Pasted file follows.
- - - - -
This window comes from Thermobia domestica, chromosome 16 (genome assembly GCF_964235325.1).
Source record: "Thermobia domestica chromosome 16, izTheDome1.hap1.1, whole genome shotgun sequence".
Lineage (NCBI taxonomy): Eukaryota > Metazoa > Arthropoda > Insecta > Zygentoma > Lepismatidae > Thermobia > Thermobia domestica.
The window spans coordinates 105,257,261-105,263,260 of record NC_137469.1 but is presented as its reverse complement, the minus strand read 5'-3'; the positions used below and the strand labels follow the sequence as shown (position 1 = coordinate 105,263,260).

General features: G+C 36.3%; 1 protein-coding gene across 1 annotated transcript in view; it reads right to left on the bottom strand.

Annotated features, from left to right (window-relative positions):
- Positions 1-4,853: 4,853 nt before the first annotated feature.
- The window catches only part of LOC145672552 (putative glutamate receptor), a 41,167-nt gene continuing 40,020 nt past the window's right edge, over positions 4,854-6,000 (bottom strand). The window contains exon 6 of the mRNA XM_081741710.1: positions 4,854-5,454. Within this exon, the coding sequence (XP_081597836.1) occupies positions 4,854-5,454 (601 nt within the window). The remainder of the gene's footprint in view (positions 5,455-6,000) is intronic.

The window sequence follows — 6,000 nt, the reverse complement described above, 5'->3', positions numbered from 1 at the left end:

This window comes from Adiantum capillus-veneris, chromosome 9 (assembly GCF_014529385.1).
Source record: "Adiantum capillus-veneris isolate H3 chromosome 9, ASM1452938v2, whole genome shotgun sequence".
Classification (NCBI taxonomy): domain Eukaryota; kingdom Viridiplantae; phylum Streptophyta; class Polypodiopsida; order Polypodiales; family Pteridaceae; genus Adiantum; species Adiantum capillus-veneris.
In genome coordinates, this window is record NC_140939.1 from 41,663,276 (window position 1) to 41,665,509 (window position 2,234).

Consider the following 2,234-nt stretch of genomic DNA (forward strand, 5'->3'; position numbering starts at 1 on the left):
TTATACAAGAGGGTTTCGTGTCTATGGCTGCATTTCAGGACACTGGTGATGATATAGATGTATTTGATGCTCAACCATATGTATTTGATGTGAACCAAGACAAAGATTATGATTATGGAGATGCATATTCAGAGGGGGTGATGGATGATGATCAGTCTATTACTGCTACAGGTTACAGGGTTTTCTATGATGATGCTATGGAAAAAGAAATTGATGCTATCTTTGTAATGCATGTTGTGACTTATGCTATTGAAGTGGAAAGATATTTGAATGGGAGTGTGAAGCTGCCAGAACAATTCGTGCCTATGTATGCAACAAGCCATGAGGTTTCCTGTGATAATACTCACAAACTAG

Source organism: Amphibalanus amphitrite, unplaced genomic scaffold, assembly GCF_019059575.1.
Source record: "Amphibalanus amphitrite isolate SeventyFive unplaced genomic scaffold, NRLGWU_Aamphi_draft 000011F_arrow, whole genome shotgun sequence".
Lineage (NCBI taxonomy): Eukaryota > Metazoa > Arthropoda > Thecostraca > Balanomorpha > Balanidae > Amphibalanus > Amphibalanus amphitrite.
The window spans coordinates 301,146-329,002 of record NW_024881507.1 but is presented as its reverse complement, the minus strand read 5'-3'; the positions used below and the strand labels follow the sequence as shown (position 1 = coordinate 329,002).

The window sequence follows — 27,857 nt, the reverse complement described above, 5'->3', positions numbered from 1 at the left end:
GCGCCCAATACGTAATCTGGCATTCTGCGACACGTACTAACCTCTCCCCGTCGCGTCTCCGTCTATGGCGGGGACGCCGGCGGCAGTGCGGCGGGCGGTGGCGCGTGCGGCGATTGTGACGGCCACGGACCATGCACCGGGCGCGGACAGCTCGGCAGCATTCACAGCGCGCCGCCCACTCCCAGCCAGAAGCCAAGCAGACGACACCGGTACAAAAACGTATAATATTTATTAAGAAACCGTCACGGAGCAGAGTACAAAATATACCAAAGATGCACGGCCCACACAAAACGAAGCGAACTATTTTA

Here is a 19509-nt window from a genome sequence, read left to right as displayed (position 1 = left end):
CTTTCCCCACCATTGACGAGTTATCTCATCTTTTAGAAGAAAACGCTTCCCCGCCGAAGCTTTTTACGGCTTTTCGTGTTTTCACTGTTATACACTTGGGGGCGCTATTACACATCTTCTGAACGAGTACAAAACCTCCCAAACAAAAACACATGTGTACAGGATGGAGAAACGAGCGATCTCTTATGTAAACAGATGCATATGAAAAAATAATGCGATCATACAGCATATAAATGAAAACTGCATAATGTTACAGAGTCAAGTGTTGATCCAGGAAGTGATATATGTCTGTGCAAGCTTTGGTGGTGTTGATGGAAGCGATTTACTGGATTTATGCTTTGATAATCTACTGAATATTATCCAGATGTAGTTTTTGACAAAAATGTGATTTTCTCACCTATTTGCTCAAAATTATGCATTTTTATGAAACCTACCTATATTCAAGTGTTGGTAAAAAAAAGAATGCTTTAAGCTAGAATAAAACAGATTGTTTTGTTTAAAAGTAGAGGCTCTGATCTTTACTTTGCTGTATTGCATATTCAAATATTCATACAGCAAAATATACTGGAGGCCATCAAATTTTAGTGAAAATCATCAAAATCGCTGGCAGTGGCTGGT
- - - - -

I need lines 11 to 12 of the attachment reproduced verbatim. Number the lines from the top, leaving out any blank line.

Source record: "Adiantum capillus-veneris isolate H3 chromosome 9, ASM1452938v2, whole genome shotgun sequence".
Classification (NCBI taxonomy): domain Eukaryota; kingdom Viridiplantae; phylum Streptophyta; class Polypodiopsida; order Polypodiales; family Pteridaceae; genus Adiantum; species Adiantum capillus-veneris.